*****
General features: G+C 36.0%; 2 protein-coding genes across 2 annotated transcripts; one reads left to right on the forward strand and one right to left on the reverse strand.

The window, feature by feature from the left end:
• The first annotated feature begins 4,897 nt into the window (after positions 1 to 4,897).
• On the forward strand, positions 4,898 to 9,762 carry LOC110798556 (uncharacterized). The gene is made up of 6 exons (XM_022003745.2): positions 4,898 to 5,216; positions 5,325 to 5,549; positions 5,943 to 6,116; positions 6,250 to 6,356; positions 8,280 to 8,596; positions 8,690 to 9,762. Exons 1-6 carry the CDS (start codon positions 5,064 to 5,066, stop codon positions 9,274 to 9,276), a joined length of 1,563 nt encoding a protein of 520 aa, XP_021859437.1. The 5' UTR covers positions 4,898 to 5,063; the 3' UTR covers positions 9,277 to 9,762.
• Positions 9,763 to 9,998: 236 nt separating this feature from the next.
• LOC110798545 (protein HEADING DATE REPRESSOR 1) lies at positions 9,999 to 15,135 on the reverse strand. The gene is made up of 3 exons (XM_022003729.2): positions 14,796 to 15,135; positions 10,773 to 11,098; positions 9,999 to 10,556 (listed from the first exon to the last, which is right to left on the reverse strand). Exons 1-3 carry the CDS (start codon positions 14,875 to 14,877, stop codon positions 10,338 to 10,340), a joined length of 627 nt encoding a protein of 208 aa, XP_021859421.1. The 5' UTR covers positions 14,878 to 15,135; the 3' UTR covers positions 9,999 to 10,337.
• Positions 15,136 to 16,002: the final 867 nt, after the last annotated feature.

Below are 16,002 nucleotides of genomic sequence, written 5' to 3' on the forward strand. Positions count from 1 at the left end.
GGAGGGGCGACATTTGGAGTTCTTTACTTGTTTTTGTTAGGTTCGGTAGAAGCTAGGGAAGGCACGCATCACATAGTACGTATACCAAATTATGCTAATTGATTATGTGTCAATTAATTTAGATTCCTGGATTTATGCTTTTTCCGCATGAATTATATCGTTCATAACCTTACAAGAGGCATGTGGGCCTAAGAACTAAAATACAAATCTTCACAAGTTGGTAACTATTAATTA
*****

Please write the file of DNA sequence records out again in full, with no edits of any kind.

General features: G+C 36.0%; 2 protein-coding genes across 2 annotated transcripts; one reads left to right on the forward strand and one right to left on the reverse strand.

The window, feature by feature from the left end:
• The first annotated feature begins 4,897 nt into the window (after positions 1 to 4,897).
• On the forward strand, positions 4,898 to 9,762 carry LOC110798556 (uncharacterized). The gene is made up of 6 exons (XM_022003745.2): positions 4,898 to 5,216; positions 5,325 to 5,549; positions 5,943 to 6,116; positions 6,250 to 6,356; positions 8,280 to 8,596; positions 8,690 to 9,762. Exons 1-6 carry the CDS (start codon positions 5,064 to 5,066, stop codon positions 9,274 to 9,276), a joined length of 1,563 nt encoding a protein of 520 aa, XP_021859437.1. The 5' UTR covers positions 4,898 to 5,063; the 3' UTR covers positions 9,277 to 9,762.
• Positions 9,763 to 9,998: 236 nt separating this feature from the next.
• LOC110798545 (protein HEADING DATE REPRESSOR 1) lies at positions 9,999 to 15,135 on the reverse strand. The gene is made up of 3 exons (XM_022003729.2): positions 14,796 to 15,135; positions 10,773 to 11,098; positions 9,999 to 10,556 (listed from the first exon to the last, which is right to left on the reverse strand). Exons 1-3 carry the CDS (start codon positions 14,875 to 14,877, stop codon positions 10,338 to 10,340), a joined length of 627 nt encoding a protein of 208 aa, XP_021859421.1. The 5' UTR covers positions 14,878 to 15,135; the 3' UTR covers positions 9,999 to 10,337.
• Positions 15,136 to 16,002: the final 867 nt, after the last annotated feature.

Below are 16,002 nucleotides of genomic sequence, written 5' to 3' on the forward strand. Positions count from 1 at the left end.
GGAGGGGCGACATTTGGAGTTCTTTACTTGTTTTTGTTAGGTTCGGTAGAAGCTAGGGAAGGCACGCATCACATAGTACGTATACCAAATTATGCTAATTGATTATGTGTCAATTAATTTAGATTCCTGGATTTATGCTTTTTCCGCATGAATTATATCGTTCATAACCTTACAAGAGGCATGTGGGCCTAAGAACTAAAATACAAATCTTCACAAGTTGGTAACTATTAATTA